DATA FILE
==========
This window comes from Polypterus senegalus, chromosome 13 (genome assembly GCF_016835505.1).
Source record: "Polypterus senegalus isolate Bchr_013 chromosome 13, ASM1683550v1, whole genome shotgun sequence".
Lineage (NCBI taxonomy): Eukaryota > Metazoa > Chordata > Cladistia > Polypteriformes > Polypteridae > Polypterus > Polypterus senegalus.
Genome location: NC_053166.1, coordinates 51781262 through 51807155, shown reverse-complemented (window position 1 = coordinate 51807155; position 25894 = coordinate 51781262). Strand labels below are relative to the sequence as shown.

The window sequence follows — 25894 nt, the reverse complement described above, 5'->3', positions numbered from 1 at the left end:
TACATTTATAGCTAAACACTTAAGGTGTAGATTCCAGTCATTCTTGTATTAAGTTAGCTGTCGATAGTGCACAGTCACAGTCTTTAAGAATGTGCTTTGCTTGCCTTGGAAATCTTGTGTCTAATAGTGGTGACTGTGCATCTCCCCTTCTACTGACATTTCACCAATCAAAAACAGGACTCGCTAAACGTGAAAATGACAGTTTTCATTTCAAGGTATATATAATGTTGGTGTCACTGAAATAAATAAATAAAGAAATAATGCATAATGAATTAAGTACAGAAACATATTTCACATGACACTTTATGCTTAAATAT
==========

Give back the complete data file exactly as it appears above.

This window comes from Polypterus senegalus, chromosome 13 (genome assembly GCF_016835505.1).
Source record: "Polypterus senegalus isolate Bchr_013 chromosome 13, ASM1683550v1, whole genome shotgun sequence".
Lineage (NCBI taxonomy): Eukaryota > Metazoa > Chordata > Cladistia > Polypteriformes > Polypteridae > Polypterus > Polypterus senegalus.
Genome location: NC_053166.1, coordinates 51781262 through 51807155, shown reverse-complemented (window position 1 = coordinate 51807155; position 25894 = coordinate 51781262). Strand labels below are relative to the sequence as shown.

The window sequence follows — 25894 nt, the reverse complement described above, 5'->3', positions numbered from 1 at the left end:
TACATTTATAGCTAAACACTTAAGGTGTAGATTCCAGTCATTCTTGTATTAAGTTAGCTGTCGATAGTGCACAGTCACAGTCTTTAAGAATGTGCTTTGCTTGCCTTGGAAATCTTGTGTCTAATAGTGGTGACTGTGCATCTCCCCTTCTACTGACATTTCACCAATCAAAAACAGGACTCGCTAAACGTGAAAATGACAGTTTTCATTTCAAGGTATATATAATGTTGGTGTCACTGAAATAAATAAATAAAGAAATAATGCATAATGAATTAAGTACAGAAACATATTTCACATGACACTTTATGCTTAAATAT